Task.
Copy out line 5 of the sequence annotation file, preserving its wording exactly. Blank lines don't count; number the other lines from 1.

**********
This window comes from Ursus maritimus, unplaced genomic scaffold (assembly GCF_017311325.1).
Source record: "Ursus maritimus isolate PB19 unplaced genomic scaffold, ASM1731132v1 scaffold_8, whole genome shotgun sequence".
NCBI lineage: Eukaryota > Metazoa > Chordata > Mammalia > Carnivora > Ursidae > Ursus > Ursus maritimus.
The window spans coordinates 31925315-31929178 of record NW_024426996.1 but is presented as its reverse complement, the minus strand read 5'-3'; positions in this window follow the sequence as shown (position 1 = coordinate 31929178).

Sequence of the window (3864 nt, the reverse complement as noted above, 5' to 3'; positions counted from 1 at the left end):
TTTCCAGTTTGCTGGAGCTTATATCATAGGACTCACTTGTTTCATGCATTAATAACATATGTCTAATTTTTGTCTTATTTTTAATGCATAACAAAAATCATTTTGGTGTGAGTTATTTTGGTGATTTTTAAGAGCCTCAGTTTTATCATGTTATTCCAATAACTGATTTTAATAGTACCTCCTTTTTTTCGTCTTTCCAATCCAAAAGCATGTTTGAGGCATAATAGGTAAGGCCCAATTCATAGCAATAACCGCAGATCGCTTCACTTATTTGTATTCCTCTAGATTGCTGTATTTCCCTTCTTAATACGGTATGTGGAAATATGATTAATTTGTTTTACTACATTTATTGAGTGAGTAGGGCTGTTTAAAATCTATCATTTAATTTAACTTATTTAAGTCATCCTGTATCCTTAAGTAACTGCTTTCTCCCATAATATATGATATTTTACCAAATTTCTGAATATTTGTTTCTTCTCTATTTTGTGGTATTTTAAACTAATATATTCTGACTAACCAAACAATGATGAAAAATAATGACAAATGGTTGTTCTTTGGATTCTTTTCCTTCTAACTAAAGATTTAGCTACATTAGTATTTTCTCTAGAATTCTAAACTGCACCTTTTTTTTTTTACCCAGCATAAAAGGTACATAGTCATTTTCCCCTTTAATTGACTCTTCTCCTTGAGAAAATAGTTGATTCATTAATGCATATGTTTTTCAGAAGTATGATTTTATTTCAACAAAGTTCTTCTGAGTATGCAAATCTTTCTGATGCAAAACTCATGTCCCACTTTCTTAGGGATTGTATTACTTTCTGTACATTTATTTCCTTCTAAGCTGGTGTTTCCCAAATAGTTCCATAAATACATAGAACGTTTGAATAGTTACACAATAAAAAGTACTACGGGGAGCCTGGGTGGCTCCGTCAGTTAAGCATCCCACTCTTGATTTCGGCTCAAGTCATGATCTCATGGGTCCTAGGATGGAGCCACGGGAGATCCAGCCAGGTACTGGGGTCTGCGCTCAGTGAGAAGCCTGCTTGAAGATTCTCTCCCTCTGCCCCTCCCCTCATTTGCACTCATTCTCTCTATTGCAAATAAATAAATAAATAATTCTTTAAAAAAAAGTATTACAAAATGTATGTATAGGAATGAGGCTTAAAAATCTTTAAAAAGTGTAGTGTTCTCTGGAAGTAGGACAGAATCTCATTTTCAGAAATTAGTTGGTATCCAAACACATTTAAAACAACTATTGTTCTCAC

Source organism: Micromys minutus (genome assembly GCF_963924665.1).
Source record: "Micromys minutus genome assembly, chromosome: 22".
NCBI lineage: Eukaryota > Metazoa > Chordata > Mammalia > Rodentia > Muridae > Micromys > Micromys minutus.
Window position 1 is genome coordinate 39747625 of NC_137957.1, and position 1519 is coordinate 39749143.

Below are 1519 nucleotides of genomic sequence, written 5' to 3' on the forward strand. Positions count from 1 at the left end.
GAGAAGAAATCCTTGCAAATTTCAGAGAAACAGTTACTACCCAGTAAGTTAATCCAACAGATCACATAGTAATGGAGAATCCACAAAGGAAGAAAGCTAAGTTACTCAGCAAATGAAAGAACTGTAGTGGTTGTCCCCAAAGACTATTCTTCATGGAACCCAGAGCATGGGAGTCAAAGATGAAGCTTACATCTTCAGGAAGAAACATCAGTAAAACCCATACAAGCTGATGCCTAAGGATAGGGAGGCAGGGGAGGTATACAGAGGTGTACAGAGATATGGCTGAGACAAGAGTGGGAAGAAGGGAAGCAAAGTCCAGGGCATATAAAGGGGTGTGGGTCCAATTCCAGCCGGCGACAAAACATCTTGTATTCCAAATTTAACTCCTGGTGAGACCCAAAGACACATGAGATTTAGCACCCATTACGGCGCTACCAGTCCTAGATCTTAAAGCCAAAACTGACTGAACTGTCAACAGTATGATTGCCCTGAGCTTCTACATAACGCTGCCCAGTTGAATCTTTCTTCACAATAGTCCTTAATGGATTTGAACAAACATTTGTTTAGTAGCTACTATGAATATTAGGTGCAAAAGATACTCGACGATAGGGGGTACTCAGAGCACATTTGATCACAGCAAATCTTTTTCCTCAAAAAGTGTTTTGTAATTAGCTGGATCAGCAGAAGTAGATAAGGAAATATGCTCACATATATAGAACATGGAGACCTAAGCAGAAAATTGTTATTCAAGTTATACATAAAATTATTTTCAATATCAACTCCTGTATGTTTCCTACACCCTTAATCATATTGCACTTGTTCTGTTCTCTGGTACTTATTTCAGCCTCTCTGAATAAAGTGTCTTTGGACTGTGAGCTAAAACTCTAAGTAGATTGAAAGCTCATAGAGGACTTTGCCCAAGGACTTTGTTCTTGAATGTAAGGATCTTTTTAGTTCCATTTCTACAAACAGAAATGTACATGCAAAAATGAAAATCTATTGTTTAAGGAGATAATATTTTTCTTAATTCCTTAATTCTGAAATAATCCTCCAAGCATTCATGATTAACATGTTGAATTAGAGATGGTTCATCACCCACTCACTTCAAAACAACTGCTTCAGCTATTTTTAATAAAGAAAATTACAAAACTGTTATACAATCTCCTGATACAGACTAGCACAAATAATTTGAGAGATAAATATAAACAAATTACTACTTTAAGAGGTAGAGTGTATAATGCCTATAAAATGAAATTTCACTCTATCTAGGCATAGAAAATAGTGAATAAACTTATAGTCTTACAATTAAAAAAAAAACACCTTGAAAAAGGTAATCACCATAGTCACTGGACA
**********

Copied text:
Sequence of the window (3864 nt, the reverse complement as noted above, 5' to 3'; positions counted from 1 at the left end):